In my WordPress plugin I have a php file that generates some stats about the blog and outputs it as a simple text file. To access WordPress functions I've included this at the top of the file:

define('WP_USE_THEMES', false);
require(dirname(__FILE__) . '/../../../wp-blog-header.php');

Now I'd like to hide the actual URL, since it's in the wp-content/plugins directory and replace it with something nice and short:


-> rewrite to http://example.com/list-data

I added this to .htaccess:

<IfModule mod_rewrite.c>
RewriteEngine on
RewriteBase /
RewriteRule ^list-data$ wp-content/plugins/data-fetcher/list-data.php [L]

The problem: when I access the short URL, I get a 301 Moved Permanently redirect before I end up on the page. This means that the wp-content/plugins/... URL is revealed in the browser.

I suspect that WordPress is initiating this somehow. The rewrite rule works fine for images and plain php files (i.e. without WP includes/require).

Is my assumption correct? How can I prevent WordPress from sending the redirect?

2 Answers 2



I hate to say it, but you're going about this the wrong way. PHP files in your plug-in should never be accessed directly in this way. Instead, they should be loaded from within WordPress just like everything else.

Here are some alternative paths you could take:

Create an admin page that displays your stats

This is a page accessible from within WordPress by authenticated users only. If you use the correct API, this page will look very clean and will display your simple stats however you want. Since it's inside WordPress to begin with, you'll already have access to the entire WP API without needing to load wp-blog-header.php directly.

Use your existing system, but register the rewrite with WordPress

You should never modify your .htaccess file directly. This file can be changed when you add new plug-ins or change your permalink structure, meaning you'll lose your customizations. Instead, you can create a custom rewrite by making a function call within WordPress itself:

add_action( 'init', 'my_rewrite' );
function my_rewrite() {
    global $wp_rewrite;

    add_rewrite_rule('list-data/$', WP_PLUGIN_URL . '/data-fetcher/list-data.php', 'top');
    $wp_rewrite->flush_rules(true);  // This should really be done in a plugin activation

This will add your custom rule to the top of the WordPress rewrite rules and should skip any other redirects WordPress matches against the regex.

For a great example of how you can implement this kind of simple rewriting in a plug-in, check out Ozh's tutorial on redirecting a pretty login URL:

  • If you're going to update .htaccess, shouldn't that be a hard flush (and pass true as a parameter)? And $wp_rewrite is a global variable. Of course, if you do this only once (not for a plugin that should be distributed), you can also leave out the flush_rules() line and just visit the Permalinks page, which will flush your rules anyway.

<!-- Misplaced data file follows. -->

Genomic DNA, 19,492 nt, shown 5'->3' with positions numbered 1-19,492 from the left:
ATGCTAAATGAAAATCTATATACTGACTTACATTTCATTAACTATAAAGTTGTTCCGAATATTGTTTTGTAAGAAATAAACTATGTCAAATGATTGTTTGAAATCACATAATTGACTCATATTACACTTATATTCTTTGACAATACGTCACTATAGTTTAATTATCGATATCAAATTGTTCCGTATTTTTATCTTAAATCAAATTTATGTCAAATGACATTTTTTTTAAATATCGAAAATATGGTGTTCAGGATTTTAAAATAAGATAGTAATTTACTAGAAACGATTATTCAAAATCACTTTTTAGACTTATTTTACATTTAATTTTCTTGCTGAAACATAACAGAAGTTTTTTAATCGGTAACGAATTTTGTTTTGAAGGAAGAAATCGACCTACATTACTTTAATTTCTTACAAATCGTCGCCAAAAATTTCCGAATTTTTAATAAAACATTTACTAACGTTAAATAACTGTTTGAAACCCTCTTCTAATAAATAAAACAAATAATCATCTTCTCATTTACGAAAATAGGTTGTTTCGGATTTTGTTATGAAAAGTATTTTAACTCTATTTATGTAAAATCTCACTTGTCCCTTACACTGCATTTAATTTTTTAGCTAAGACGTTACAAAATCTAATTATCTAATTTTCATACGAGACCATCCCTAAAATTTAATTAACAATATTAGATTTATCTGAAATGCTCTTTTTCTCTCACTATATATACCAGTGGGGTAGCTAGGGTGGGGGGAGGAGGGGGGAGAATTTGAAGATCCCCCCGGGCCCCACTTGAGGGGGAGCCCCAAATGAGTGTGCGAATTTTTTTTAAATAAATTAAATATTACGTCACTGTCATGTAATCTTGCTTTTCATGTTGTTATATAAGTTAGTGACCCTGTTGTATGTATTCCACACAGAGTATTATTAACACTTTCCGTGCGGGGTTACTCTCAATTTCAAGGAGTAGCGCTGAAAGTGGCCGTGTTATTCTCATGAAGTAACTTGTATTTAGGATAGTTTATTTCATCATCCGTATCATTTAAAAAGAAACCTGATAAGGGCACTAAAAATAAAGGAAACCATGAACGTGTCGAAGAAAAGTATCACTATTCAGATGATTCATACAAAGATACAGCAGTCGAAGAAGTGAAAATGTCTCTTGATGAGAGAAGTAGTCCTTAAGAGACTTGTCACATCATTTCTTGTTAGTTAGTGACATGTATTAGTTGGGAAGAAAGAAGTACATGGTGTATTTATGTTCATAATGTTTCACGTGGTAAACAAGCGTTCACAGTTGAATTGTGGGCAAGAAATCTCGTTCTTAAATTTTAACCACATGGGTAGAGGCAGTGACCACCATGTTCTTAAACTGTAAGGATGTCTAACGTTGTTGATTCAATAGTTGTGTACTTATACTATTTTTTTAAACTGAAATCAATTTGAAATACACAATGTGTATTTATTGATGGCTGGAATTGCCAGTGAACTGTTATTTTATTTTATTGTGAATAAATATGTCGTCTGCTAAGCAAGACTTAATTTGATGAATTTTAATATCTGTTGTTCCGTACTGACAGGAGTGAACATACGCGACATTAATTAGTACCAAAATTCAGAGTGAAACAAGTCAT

– Jan Fabry
    Jan 13, 2011 at 16:17
  • Right and right ... updated accordingly. The only reason I add flush_rules() here is so that adding the rule is a one-step process (i.e. you activate the plug-in) rather than activating it and then pushing the change by going to another page.
    – EAMann
    Jan 13, 2011 at 16:48
  • Thanks, I'll try that and let you know if it works. My WP install is in a subdirectory /wordpress/. Will the redirect start with /wp-contents anyway?
    – Mark
    Jan 14, 2011 at 11:41
  • You'll have to give it a try and see. But the re-written URL is meant to be relative to the WordPress installation.
    – EAMann
    Jan 14, 2011 at 15:11
  • Thanks for the link to the example. That did the trick for me. One additional catch: first I had this pattern: "^list-data$", but it turns out that it has to be "list-data$".
    – Mark
    Jan 17, 2011 at 7:27

You can also set a custom variable inside WordPress when your URL is accessed. You can then later check for this variable and if it exists, do whatever you want to do.

In this example, we will use wpse6891_stats as our variable.

// Register a URL that will set this variable to true
add_action( 'init', 'wpse6891_init' );
function wpse6891_init() {
    add_rewrite_rule( '^stats$', 'index.php?wpse6891_stats=true', 'top' );

// But WordPress has a whitelist of variables it allows, so we must put it on that list
add_action( 'query_vars', 'wpse6891_query_vars' );
function wpse6891_query_vars( $query_vars )
    $query_vars[] = 'wpse6891_stats';
    return $query_vars;

// If this is done, we can access it later
// This example checks very early in the process:
// if the variable is set, we include our page and stop execution after it
add_action( 'parse_request', 'wpse6891_parse_request' );
function wpse6891_parse_request( &$wp )
    if ( array_key_exists( 'wpse6891_stats', $wp->query_vars ) ) {
        include( dirname( __FILE__ ) . '/stats.php' );

You can also do the check later, with get_query_var( 'wpse6891_stats' ).

  • 1
    This is the correct way to do it.
    – scribu
    Oct 3, 2011 at 14:26
  • You mean to say that we have to write this in functions.php in our themes folder? can you help me as to where do i write this code? Thank you in advance.
    – codingbbq
    Jan 11, 2013 at 10:05
  • @noobcode: If you use this in a theme, you place it in functions.php. If you use it in a plugin, you place it in the plugin code.
    – Jan Fabry
    Jan 13, 2013 at 19:46

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